Title

HEA 260 Medical Ethics

Presenter Information

Kaelyn Spowart

Presentation Format

Poster Presentation

Abstract/Description

The introduction to medical ethics course at Murray State University discussed ethical issues in our healthcare system, clinical practice, and research providing insight on issues of practical and philosophical importance for all members of our society (Terry, 2018). One of the ways communication occurs to the general public is through media channels and other social media sites. Students were to find medical ethics cases within the past 6-months (March/April 2018 to October 2018) to apply the course material from a media source of their choice. Analysis of the media source was conducted using a newspaper analysis methodology.

While researching cases, I stumbled upon an article describing a gynecological mesh designed by Boston Scientific, a manufacturer withholding a positive reputation when it comes to their pacemakers, stents and other medical devices. This gynecological mesh seemed like a beneficial creation, as surgeons use this device like a sling to relieve urinary incontinence and to lift any organs that might shift during and after pregnancy. All seemed to be going well until Boston Market attracted 48,000 lawsuits claiming that the mesh can “inflict life altering pain and injury” (Pelley).

When breaking this article down, a major theory that stood out to me was Kantian Ethics or Deontology. This is the universal idea that you believe everyone else should follow. Boston Scientific reassured the media that these gynecological meshes were properly tested and has all the required papers to ensure it. Though they faced thousands of lawsuits, they never once 2 believed the complaints. They were following the theory of deontology because they believe that their creation is the right decision for all women, and it should still be implanted regardless of how anyone else feels about it.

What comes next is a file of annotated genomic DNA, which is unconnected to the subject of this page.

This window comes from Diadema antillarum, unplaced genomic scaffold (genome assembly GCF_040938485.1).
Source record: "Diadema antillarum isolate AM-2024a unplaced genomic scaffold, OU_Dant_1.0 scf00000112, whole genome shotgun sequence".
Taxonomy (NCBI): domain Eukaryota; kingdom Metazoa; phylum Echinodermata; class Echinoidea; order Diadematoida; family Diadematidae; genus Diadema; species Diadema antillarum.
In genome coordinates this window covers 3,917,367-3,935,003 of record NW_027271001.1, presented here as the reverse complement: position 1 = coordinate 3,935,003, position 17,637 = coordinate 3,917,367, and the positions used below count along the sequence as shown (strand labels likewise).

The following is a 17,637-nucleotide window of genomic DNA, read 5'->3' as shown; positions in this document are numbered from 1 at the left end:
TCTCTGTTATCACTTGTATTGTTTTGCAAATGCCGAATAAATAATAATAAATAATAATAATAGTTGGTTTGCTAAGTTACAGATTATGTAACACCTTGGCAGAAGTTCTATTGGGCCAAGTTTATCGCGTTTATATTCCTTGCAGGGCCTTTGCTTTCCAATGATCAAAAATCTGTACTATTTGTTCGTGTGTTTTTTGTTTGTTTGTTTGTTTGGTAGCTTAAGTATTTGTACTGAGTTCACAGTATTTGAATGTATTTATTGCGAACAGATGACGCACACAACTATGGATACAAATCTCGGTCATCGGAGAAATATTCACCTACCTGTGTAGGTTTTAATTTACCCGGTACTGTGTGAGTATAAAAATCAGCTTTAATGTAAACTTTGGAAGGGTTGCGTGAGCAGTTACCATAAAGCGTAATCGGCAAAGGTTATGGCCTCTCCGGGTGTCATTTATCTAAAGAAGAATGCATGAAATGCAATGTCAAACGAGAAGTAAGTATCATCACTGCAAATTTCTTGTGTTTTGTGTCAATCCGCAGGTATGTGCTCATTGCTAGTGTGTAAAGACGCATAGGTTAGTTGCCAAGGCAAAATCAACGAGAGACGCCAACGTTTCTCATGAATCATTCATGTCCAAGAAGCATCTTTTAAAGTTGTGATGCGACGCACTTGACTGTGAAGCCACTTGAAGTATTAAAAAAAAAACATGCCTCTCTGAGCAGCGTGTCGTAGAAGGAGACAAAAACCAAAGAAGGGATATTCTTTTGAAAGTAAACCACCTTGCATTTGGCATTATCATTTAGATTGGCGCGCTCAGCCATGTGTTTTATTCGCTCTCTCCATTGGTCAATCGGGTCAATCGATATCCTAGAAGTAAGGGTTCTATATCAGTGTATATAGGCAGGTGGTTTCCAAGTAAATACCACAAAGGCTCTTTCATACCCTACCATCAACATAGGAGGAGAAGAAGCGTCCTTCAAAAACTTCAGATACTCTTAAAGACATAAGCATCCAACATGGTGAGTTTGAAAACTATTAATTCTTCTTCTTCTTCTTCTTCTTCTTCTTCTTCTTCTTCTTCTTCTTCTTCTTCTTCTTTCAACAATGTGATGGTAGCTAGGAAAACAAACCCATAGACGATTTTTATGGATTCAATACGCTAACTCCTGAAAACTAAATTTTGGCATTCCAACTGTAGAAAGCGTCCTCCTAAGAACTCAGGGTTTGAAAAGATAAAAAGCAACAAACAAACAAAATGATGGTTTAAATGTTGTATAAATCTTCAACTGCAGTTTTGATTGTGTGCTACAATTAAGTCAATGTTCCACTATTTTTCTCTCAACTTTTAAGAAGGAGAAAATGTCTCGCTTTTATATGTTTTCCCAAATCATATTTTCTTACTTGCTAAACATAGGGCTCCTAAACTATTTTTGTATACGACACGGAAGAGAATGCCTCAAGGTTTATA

Beneficence was the major principle that I gathered from the article, as well. This has to do with any act that is not meant to cause any harm and is done for the benefit of others. This can be seen ironically, too. Though Boston Scientific did not get a good reputation from their creation, I do believe that their morals were pure. I feel that they created this sling to help women, but unfortunately it did not come across this way nor did they consider all of the factors that they should have.

As for the final category, the concept that seemed most prominently violated was short term versus long term. The gynecological mesh seemed like a remotely positive creation, until the lawsuits reached the media and the light flashed the ugly side of it all. To begin, Boston Scientific did not consider the long term effects on a woman’s body when producing the sling. The plastic that was used was not medically safe and can cause even larger issues when left for forty to sixty years, as it is designed to do. The physicians who agreed to insert this into the women was also not considering the long term effects, as they were lacking complete information of the gynecological mesh in the first place. Inserting this would get their job done faster and a nice paycheck in the near future. Boston Scientific did not seem to care for the well-being of other females when the original material was switched, either.

I believe that this article is a fantastic example of a medical ethics debate, but it could also hinder the study of concepts, principles and theories. There were countless examples of each that were so obviously violated, that it seems difficult to present it to others. This article requires 3 readers to look at all possible viewpoints and to see the good in all of the negatives. Medical ethics has taught me that there is no right or wrong answer and nothing is guaranteed. This article proves that everything is based on how the individual comprehends it.